Following the afternoon break, my first choice, actually, it was the first thing I marked down as wanting to attend, is The Great Debate between Dr. David Zyngier (@DZyngier) and Dr. Kevin Donnelly (@ESIAustralia). The debate surrounding public versus private education is a hot one, and both sides have some excellent arguments. I have not heard the two sides facing off in a debate before, and this is sure to be interesting and fiery. I have already published my interview with Dr. Zyngier and tomorrow I aim to publish the interview with Dr. Donnelly. Dr. Donnelly is well known in the media for his provocative statements, and I look forward to engaging with his responses, and to hearing the feedback on the article.
Do not forget to submit your questions about public education versus private education. There is still time!
Though my choices for the final session of day one of Education Nation were guided by The Great Debate, I am genuinely interested in hearing what Teresa Deshon has to say about the role of the pastoral curriculum in her case study; People of Character – Your Best Self. The academic curriculum takes the majority of our teaching time and Teresa’s question, “…[b]ut what of the pastoral curriculum?” is an excellent one. I am looking forward to hearing the strategies that Teresa and her colleagues have employed to change the focus to the pastoral curriculum, and still maintained the academic curriculum learning outcomes for their students.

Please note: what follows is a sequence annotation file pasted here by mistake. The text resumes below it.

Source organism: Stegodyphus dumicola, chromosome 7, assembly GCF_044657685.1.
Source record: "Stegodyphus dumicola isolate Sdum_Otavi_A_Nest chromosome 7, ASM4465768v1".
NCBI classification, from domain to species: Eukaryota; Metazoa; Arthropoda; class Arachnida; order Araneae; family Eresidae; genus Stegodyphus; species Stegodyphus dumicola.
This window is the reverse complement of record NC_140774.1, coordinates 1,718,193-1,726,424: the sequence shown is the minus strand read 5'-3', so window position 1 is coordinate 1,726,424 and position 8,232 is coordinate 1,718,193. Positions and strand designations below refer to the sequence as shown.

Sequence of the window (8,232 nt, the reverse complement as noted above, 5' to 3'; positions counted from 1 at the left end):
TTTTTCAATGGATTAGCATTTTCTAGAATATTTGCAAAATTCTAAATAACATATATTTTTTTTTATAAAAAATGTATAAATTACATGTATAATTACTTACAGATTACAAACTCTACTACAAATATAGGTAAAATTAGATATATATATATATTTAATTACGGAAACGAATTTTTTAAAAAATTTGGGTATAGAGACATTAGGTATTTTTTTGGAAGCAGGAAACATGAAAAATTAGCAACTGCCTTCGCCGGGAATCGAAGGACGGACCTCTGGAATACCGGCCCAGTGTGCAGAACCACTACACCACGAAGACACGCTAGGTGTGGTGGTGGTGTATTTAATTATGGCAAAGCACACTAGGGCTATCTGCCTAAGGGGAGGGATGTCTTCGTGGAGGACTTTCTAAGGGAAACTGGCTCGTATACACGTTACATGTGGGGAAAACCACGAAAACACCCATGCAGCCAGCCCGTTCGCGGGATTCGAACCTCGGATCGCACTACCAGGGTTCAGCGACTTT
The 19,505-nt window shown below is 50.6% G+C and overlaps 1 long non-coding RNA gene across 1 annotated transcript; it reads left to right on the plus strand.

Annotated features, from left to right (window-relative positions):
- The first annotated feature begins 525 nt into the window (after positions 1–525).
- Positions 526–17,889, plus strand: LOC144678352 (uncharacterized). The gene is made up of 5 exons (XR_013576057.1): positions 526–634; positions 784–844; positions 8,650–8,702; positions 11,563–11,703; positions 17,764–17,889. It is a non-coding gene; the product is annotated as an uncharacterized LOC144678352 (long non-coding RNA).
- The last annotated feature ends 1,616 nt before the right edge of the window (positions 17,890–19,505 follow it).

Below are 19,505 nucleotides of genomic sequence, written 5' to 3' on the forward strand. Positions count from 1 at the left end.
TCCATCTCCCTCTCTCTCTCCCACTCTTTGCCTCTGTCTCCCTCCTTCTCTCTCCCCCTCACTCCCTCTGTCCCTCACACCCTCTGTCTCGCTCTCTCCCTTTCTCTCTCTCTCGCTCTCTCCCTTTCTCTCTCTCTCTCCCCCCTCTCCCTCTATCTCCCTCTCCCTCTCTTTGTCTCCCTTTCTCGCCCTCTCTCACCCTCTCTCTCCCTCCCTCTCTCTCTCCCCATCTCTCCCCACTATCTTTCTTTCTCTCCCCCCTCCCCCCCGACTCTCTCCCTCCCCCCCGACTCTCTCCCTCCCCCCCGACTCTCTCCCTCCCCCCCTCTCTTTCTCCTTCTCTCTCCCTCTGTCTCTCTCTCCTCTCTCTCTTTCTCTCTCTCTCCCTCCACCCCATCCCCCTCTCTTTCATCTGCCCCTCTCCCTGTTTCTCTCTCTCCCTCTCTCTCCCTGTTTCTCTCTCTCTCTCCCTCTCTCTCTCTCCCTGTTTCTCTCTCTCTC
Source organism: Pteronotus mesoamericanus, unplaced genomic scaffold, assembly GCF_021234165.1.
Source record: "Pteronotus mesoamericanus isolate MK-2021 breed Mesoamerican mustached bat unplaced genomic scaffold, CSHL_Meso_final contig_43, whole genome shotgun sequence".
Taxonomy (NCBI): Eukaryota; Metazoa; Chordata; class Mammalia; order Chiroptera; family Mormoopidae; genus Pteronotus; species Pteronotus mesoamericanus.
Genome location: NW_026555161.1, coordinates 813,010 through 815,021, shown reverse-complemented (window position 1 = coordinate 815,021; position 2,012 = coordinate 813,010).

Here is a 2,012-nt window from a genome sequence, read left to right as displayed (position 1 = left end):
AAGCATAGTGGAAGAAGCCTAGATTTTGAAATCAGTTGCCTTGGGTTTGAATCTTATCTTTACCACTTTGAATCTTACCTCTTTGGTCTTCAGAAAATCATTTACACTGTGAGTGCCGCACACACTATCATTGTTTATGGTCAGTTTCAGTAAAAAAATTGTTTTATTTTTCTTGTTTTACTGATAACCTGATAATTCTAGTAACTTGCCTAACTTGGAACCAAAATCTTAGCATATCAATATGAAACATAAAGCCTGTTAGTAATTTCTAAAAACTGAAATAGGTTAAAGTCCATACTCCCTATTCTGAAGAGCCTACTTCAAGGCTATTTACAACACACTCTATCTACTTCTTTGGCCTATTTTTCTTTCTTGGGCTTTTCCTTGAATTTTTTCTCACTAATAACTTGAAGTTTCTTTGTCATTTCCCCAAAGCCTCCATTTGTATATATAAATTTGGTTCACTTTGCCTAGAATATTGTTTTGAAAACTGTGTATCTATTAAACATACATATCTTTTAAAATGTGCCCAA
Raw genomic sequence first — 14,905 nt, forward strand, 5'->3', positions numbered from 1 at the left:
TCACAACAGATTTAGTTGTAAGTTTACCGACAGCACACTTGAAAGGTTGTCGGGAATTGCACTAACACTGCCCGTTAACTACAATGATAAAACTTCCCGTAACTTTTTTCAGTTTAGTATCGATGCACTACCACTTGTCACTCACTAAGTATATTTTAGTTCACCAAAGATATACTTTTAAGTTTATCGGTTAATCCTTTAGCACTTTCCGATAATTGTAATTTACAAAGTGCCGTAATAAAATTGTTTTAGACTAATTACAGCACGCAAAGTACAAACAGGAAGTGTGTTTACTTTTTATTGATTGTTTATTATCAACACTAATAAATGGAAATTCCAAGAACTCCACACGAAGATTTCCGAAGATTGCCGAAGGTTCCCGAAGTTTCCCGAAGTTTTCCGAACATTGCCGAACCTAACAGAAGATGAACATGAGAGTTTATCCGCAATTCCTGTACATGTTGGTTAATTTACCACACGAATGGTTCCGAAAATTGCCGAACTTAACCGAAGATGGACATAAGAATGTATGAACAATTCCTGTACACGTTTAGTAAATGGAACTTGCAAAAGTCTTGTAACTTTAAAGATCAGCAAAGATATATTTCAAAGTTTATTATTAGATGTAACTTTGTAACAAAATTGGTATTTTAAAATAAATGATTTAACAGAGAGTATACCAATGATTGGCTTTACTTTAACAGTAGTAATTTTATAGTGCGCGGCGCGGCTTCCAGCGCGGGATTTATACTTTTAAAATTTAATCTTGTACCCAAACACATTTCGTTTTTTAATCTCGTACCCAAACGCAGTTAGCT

At the end of day one of Education Nation, I will be attending the live #AussieEd event at Kirribilli Club (view map), tickets to which are still available. It will be my first AussieEd event, and am looking forward to it.
Day two begins bright and early, and pending Ministerial commitments, will begin for those in the Rethinking Reform forum, with an Address and Question and Answer session with the incumbent Federal Minister for Education and Training, Simon Birmingham (@birmo). I requested a pre-Education Nation interview with Minister Birmingham, which was accepted, however, with the announcement of the impending Federal election made shortly thereafter, I daresay I ended up down the priority list as neither myself nor my speaker liaison heard back regarding the interview. I am very curious to hear about his views on the future of education in Australia, as well as what questions from the floor will be accepted and how they will be answered.